Consider local options for delivery
Olga Sagan, owner of Piroshky Bakery in Seattle, felt like she was losing control of everything – her website, her customers – to third party delivery platforms.
“The problem with the third party is they’re not liable for anything,” Sagan said. “The liability is still entirely on you as a business owner and that’s the worst part. We gave all our power away, all our money away, all our product away and we’re sitting here wondering why.”
Sagan determined that she was going to take her power back, by creating a resource for restaurants to compile their websites and guide users there called Catch 22 Delivery.
Customers visiting Catch 22 are then able to find and be funneled to the websites of local eateries in their area. The goal is to get customers back in the habit of ordering directly from restaurant websites, rather than going through third-party delivery and possibly becoming distant from your brand.
“if you have a pick-up option or delivery option, you submit an inquiry form and we add you to our database,” Sagan said. “Even if you don’t have a website, we can put you in our database and when we have the ability we can put your name and phone number out there .”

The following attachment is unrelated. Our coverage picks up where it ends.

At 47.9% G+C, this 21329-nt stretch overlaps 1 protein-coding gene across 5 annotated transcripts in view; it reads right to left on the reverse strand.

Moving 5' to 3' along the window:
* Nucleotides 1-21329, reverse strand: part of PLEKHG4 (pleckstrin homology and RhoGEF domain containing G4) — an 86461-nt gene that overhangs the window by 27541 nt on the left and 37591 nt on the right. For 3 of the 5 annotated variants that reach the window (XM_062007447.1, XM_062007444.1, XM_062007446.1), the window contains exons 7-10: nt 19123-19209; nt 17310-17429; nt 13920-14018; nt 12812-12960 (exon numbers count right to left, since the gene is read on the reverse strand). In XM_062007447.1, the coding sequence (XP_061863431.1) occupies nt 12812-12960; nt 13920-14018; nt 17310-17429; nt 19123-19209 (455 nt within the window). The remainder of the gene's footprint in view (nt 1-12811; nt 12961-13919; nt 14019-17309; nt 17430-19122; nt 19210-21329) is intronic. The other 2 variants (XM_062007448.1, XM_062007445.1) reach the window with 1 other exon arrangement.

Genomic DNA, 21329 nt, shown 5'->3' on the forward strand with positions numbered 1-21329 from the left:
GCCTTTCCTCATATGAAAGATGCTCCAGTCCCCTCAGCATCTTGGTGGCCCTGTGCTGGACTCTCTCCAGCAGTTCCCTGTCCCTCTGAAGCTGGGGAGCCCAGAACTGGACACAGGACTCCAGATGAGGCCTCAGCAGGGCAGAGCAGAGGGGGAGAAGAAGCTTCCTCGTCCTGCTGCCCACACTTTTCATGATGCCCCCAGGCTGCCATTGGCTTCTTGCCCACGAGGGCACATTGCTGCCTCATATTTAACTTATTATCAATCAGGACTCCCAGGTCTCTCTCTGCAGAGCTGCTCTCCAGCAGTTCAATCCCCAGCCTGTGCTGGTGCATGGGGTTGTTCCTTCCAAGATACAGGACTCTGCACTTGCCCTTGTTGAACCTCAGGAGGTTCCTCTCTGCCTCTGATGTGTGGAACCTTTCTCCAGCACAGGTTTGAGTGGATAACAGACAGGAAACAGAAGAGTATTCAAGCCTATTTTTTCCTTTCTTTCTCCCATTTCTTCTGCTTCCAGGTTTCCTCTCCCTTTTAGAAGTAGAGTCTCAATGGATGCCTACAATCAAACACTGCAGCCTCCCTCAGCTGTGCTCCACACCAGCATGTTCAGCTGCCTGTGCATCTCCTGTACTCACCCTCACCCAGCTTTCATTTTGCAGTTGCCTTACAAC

The platform is in its infancy, but it is a collaboration of restaurant owners, Sagan said, and they want to bring on as many owners as they can. There’s no cost to sign up, and there’s no geographic limit – anyone in the state, or the nation, can register and have their website be available to find.
Even closer to home, local options may provide vital cost-savings in the short-term. Goodwin spoke highly of local Spokane delivery company, Treehouse Deliveries, which he said offers a similar service to larger third-party brands (which his business also is partnered with) but provides a far cheaper rate and the value of being a local business partner.
Don’t rush in